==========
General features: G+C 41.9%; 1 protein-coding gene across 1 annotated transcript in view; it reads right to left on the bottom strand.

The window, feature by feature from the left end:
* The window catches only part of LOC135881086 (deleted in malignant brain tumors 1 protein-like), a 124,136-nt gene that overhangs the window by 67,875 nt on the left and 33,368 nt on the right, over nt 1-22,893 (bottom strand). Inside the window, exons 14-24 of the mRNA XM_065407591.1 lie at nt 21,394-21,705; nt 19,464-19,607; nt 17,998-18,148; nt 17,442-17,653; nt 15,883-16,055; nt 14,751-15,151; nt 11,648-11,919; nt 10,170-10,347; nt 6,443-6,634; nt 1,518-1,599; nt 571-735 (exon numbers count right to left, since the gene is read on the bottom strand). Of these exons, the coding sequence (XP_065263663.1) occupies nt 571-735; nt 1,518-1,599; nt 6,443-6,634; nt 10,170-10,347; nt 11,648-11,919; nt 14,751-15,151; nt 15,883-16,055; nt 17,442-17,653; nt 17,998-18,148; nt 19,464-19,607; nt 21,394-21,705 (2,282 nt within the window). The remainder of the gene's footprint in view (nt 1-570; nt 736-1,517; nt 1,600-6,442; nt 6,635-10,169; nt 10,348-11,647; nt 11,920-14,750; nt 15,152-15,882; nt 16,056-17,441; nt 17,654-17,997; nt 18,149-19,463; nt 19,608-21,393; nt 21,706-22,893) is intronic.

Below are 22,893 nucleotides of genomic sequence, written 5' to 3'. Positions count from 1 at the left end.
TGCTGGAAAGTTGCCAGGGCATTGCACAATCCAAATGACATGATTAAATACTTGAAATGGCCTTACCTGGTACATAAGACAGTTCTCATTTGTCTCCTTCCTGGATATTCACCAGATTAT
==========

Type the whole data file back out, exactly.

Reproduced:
General features: G+C 41.9%; 1 protein-coding gene across 1 annotated transcript in view; it reads right to left on the bottom strand.

The window, feature by feature from the left end:
* The window catches only part of LOC135881086 (deleted in malignant brain tumors 1 protein-like), a 124,136-nt gene that overhangs the window by 67,875 nt on the left and 33,368 nt on the right, over nt 1-22,893 (bottom strand). Inside the window, exons 14-24 of the mRNA XM_065407591.1 lie at nt 21,394-21,705; nt 19,464-19,607; nt 17,998-18,148; nt 17,442-17,653; nt 15,883-16,055; nt 14,751-15,151; nt 11,648-11,919; nt 10,170-10,347; nt 6,443-6,634; nt 1,518-1,599; nt 571-735 (exon numbers count right to left, since the gene is read on the bottom strand). Of these exons, the coding sequence (XP_065263663.1) occupies nt 571-735; nt 1,518-1,599; nt 6,443-6,634; nt 10,170-10,347; nt 11,648-11,919; nt 14,751-15,151; nt 15,883-16,055; nt 17,442-17,653; nt 17,998-18,148; nt 19,464-19,607; nt 21,394-21,705 (2,282 nt within the window). The remainder of the gene's footprint in view (nt 1-570; nt 736-1,517; nt 1,600-6,442; nt 6,635-10,169; nt 10,348-11,647; nt 11,920-14,750; nt 15,152-15,882; nt 16,056-17,441; nt 17,654-17,997; nt 18,149-19,463; nt 19,608-21,393; nt 21,706-22,893) is intronic.

Below are 22,893 nucleotides of genomic sequence, written 5' to 3'. Positions count from 1 at the left end.
TGCTGGAAAGTTGCCAGGGCATTGCACAATCCAAATGACATGATTAAATACTTGAAATGGCCTTACCTGGTACATAAGACAGTTCTCATTTGTCTCCTTCCTGGATATTCACCAGATTAT